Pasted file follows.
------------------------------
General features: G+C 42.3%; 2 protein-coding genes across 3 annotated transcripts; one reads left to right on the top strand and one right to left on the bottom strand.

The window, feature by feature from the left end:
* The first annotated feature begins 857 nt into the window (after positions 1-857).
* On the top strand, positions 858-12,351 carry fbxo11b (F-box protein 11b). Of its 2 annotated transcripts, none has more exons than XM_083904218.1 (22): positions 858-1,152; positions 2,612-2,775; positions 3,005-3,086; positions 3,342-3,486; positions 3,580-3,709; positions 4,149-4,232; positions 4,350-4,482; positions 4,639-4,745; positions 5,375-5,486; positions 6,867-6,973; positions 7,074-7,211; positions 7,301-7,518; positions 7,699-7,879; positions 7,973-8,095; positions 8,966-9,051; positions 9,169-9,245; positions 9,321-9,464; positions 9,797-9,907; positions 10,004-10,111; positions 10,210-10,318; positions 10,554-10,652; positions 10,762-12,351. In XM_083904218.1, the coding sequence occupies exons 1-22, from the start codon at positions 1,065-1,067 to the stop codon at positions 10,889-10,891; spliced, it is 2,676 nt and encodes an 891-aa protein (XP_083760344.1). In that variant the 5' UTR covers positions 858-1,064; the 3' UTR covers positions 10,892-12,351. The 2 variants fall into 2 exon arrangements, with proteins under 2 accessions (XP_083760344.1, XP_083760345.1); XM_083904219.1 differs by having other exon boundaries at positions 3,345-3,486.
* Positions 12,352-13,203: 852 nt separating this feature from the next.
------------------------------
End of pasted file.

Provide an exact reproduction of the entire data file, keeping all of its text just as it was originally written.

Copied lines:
General features: G+C 42.3%; 2 protein-coding genes across 3 annotated transcripts; one reads left to right on the top strand and one right to left on the bottom strand.

The window, feature by feature from the left end:
* The first annotated feature begins 857 nt into the window (after positions 1-857).
* On the top strand, positions 858-12,351 carry fbxo11b (F-box protein 11b). Of its 2 annotated transcripts, none has more exons than XM_083904218.1 (22): positions 858-1,152; positions 2,612-2,775; positions 3,005-3,086; positions 3,342-3,486; positions 3,580-3,709; positions 4,149-4,232; positions 4,350-4,482; positions 4,639-4,745; positions 5,375-5,486; positions 6,867-6,973; positions 7,074-7,211; positions 7,301-7,518; positions 7,699-7,879; positions 7,973-8,095; positions 8,966-9,051; positions 9,169-9,245; positions 9,321-9,464; positions 9,797-9,907; positions 10,004-10,111; positions 10,210-10,318; positions 10,554-10,652; positions 10,762-12,351. In XM_083904218.1, the coding sequence occupies exons 1-22, from the start codon at positions 1,065-1,067 to the stop codon at positions 10,889-10,891; spliced, it is 2,676 nt and encodes an 891-aa protein (XP_083760344.1). In that variant the 5' UTR covers positions 858-1,064; the 3' UTR covers positions 10,892-12,351. The 2 variants fall into 2 exon arrangements, with proteins under 2 accessions (XP_083760344.1, XP_083760345.1); XM_083904219.1 differs by having other exon boundaries at positions 3,345-3,486.
* Positions 12,352-13,203: 852 nt separating this feature from the next.